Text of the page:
The Fresh Loaf

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Ghosts of Altamura - revisiting the past.

alfanso aka Vito Scoreleone's picture
alfanso aka Vit...

Ghosts of Altamura - revisiting the past.

My past.  I did post this before, way back in 2016, in the wake of all the chatter on TFL about pane di Altamura.  And just in the past few days Benny and Caroline have been posting semolinas, just about my favorite subject when it comes to bread.  Benny's was his take on the Altamura bread, which, although the original Altamura bread has an odd beauty all of its own, on its best days looks like something Victor Frankenstein might have left aside in a large glass jar.

So my psyche was psyched and I felt somewhat compelled to revisit my corrupted take of David Snyder's take.  Hence the pane di Alfansomura is making a return appearance.  As I now use the Canadian Atta version of semola rimacinata, which does contain some small amount of bran, it isn't as pure as the real thing, but bakes up lovely just the same.

The stats:

  • 89% of the flour is durum,
  • 11% of the flour is dark rye introduced into the mix as a
  • 125% hydration rye levain,
  • overall hydration is 1 or 2 clicks north of 70%.  
  • total dough weight ran close to 1300g.  
  • being ~430g each, these clearly exist in the "long batard" world, and
  • baked with steam (13 min.) at 450dF.
  • ~26-28 minutes overall.

 

I was a tad disappointed that the crumb wasn't a little more open, which makes for a chewier bite, but tasty just the same and otherwise makes for a contented bake.

I think I'll be making them again before the month is out.

Comments

Benito's picture
Benito

I always say that semolina is so challenging to get to open up.  You really have to push fermentation far to get anything remotely open.  Fortunately a more closed crumb tastes as good as an open crumb.  These baguettes are beautiful and classy.  Gorgeous seeded crust and perfect grigne, well done Alan, up to your usual high standards.

Benny

trailrunner's picture
trailrunner

Wow… just a gorgeous crust and your scores are so perfect. If you don’t mind  I will give these a whirl with my super active YW and see what the crumb does. I seriously doubt mine will have such beautiful profiles as yours! c

alfanso aka Vito Scoreleone's picture
alfanso aka Vit...

dough to work with.  But if you are thinking of making the jump from 20% to 90% durum for example, you might want to visit something in between - just for fun and education you see 🙄. Anyone whose been around long enough and payed attention to my earliest baguette bakes here knows that my personal Rome wasn't built in a day, but in a number of months  of a lot of goofy-shaped batons with sub-par scoring before it came together for me.  You'll get there.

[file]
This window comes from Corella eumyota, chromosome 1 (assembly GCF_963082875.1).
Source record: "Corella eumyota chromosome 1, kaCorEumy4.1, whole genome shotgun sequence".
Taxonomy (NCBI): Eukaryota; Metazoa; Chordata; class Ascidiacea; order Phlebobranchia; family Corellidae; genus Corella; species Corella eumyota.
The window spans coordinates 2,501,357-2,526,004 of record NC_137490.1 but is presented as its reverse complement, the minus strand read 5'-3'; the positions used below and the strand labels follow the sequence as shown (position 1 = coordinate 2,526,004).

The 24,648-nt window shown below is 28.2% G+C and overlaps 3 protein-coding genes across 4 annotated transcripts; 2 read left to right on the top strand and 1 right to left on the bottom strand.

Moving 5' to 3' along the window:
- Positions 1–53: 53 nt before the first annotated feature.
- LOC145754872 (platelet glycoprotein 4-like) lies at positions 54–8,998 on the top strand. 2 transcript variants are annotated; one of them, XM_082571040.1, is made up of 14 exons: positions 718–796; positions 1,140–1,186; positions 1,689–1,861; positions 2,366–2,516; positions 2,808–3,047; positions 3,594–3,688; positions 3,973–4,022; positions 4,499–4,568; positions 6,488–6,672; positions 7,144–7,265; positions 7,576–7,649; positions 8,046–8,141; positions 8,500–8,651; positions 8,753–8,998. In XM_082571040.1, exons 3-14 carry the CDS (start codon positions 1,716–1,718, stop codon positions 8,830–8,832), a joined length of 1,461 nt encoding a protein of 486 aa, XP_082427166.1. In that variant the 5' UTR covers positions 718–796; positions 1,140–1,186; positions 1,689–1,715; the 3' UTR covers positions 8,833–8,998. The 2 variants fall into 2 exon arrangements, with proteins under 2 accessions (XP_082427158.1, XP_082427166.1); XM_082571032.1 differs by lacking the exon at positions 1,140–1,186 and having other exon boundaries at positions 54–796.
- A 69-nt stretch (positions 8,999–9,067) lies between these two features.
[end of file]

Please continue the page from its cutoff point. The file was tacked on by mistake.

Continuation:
thanks, Alan 

alfanso aka Vito Scoreleone's picture
alfanso aka Vit...

pretty easy although the seam had to be pinched shut instead simply adhering to itself.  I wonder if that's why it has that long thin gap in several places.  With a lesser percentage of durum an open crumb is achievable, even at 60% durum.  These saw a mere 80 minutes of BF with the active liquid rye levain, and with what I believe are too many folds - every 20 minutes, as my formula from way back says, are too many, so I'll cut back next time.  They had a long retard so the dough didn't get cheated in a long colder fermentation.

My preference is to use toasted sesame seeds, but my bulk supplier is only carrying raw seeds lately, so I may try the delicate task of toasting them myself.

A fun bake and looking forward to this morning's toast.

Thanks, Alan 

trailrunner's picture
trailrunner

I was guessing at numbers for a formula. I looked back at David’s take on it. He has 500g Semola, 300g water, 10g salt and 100g levain. I reduced so I would get 728 final dough weight. If that looks wrong please let me know. Will probably mix it up later today. Woodworking is taking all my time. Refinishing an old heartpine table and bench that has been outside too long then I have a 250 sq ft front porch to seal and 134 ft of fence to stain! Yikes. Thanks for any advice as I travel the High Semola Road. c

 

 

 

alfanso aka Vito Scoreleone's picture
alfanso aka Vit...

Hmm, it is only 85% durum, my stiff levain version is the 89%.  The amount of levain created is always enough to both feed the dough as well as be the starter for the next build of levain.  Just the way I do it.